pennine's brewdays

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How well would adding some extra sparge water and boiling down the first runnings to about 1/4 or so of it's original volume work as a way of mimicking a decoction?
I have pondered trying it in a doppelbock and a Czech dark pilsner somewhere in the future.
That's a good question, I have also wondered if just mashing in at room temperature and then heating up to a standard mash temp would also mimic a decoction. I think some would say you need to include the malts in when you boil to get the true affect.
 
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I have an Italian pils on my radar. I have all the ingredients, I plan on keeping it simple, 5kg Eraclea malt. Just need to work out the hop's, I have a good few German noble hops to choose from
It seems like the American recipes are adding to late additions and dry hopping more heavily than the Italian versions, not surprising I guess. I think for the next one I will stick to early additions and then dry hop only. Saaz and Hallertau Blanc make a really good combo. Saphir seems well regarded too, I have not used it though.
 
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I have also wondered if just mashing in at room temperature and then heating up to a standard mash temp would also mimic a decoction.
Not really... with a decoction the idea is that you not only remove a portion of the mash and heat it right up, which liquifies the small-granule starches from the grains; but that you also then add this portion back to the original mash. This second bit is key because the original mash still contains all the enzymes required to convert the new starch into fermentable sugars. These enzymes would be destroyed by heat at the temperatures required to release the small-granule starches - so it's this ability to do a 'backwards temperature step' that makes a decoction special athumb..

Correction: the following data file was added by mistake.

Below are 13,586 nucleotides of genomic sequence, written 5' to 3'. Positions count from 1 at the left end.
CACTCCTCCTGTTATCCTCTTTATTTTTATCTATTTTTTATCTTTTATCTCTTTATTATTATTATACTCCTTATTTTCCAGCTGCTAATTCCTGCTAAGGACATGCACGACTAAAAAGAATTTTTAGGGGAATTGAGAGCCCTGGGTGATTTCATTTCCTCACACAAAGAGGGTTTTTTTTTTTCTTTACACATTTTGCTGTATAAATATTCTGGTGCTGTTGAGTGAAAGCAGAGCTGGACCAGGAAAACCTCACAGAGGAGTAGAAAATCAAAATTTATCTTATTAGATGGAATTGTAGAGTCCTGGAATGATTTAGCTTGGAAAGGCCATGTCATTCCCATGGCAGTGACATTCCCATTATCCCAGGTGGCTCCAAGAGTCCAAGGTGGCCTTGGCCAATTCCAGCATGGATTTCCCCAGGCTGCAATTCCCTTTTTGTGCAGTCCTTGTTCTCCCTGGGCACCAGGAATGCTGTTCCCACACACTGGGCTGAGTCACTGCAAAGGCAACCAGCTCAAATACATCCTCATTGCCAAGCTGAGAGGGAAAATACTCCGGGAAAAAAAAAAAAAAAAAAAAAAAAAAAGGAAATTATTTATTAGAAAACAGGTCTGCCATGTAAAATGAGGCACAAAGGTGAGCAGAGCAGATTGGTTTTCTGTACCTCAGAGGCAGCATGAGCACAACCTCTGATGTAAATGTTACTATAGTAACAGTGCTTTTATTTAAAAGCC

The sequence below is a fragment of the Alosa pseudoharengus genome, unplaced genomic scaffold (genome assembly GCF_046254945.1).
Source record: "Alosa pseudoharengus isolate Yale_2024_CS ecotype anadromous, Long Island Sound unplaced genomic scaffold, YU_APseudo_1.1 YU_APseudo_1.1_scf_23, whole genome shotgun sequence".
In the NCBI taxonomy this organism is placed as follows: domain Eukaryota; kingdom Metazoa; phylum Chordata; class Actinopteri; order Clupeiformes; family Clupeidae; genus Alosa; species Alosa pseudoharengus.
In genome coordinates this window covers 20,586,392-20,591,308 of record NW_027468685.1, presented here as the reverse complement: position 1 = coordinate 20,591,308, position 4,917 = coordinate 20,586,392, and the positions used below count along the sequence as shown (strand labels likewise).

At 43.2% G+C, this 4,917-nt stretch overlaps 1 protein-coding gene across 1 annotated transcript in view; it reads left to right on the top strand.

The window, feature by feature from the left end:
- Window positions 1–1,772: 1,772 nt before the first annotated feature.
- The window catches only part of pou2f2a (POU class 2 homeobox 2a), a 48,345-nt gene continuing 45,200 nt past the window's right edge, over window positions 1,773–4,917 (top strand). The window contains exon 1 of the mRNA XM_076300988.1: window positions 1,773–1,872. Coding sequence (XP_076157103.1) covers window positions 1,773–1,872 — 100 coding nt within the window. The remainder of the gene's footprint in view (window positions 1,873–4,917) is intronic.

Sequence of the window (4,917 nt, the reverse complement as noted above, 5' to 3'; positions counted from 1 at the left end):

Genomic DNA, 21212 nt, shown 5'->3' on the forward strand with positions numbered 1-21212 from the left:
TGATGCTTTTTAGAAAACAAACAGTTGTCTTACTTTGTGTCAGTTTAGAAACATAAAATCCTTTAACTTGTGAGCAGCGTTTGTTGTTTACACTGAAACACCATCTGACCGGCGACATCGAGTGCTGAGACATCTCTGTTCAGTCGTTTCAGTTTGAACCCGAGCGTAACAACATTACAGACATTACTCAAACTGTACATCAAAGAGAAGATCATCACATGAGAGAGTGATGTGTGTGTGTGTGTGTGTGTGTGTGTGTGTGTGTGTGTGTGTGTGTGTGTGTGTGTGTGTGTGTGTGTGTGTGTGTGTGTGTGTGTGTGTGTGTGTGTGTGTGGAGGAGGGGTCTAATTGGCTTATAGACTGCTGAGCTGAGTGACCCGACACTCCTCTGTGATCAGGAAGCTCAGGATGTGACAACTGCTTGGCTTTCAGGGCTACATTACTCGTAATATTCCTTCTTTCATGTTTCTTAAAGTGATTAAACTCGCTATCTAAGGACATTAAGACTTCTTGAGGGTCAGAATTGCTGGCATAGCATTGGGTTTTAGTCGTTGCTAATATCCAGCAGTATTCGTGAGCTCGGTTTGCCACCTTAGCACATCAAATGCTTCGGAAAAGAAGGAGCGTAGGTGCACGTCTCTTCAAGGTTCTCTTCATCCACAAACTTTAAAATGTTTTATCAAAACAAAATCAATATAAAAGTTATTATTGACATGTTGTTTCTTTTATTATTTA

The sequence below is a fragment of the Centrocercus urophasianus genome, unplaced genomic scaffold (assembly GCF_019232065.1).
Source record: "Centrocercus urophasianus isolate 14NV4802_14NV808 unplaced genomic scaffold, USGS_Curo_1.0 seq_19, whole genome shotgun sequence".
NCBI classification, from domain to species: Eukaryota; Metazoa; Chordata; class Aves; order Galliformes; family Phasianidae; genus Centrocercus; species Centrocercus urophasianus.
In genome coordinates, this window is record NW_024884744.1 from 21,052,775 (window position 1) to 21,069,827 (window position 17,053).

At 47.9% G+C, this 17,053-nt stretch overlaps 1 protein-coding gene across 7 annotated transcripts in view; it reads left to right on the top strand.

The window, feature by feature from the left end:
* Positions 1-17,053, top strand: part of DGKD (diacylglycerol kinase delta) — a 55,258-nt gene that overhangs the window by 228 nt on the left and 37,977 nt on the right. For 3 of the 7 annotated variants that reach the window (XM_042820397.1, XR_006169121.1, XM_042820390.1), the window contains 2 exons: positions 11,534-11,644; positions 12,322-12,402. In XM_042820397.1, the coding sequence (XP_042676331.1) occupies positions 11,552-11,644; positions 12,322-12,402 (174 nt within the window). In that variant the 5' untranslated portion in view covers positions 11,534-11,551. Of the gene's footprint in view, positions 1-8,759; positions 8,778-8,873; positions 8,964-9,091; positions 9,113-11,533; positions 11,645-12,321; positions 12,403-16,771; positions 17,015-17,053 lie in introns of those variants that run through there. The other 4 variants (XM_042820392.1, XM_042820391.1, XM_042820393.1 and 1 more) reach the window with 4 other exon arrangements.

You could get the same effect by boiling the entire mash and then adding exogenous enzyme, but that feels a bit unsporting LoL
 
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Not really... with a decoction the idea is that you not only remove a portion of the mash and heat it right up, which liquifies the small-granule starches from the grains; but that you also then add this portion back to the original mash. This second bit is key because the original mash still contains all the enzymes required to convert the new starch into fermentable sugars. These enzymes would be destroyed by heat at the temperatures required to release the small-granule starches - so it's this ability to do a 'backwards temperature step' that makes a decoction special athumb..

You could get the same effect by boiling the entire mash and then adding exogenous enzyme, but that feels a bit unsporting LoL
Very good point, I was thinking about the concept in heating to a mashout but you are right about earlier in the mash.

One other thing I have always wondered about with decoction is they say they did them due to using under modified malts but that has always seemed odd to me that you would take a low diastatic malt and then reduce the enzyme balance by boiling off half of it. It seems to me that the maintaining temperature was a more likely reason for it.
 
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216 - Belgian Blue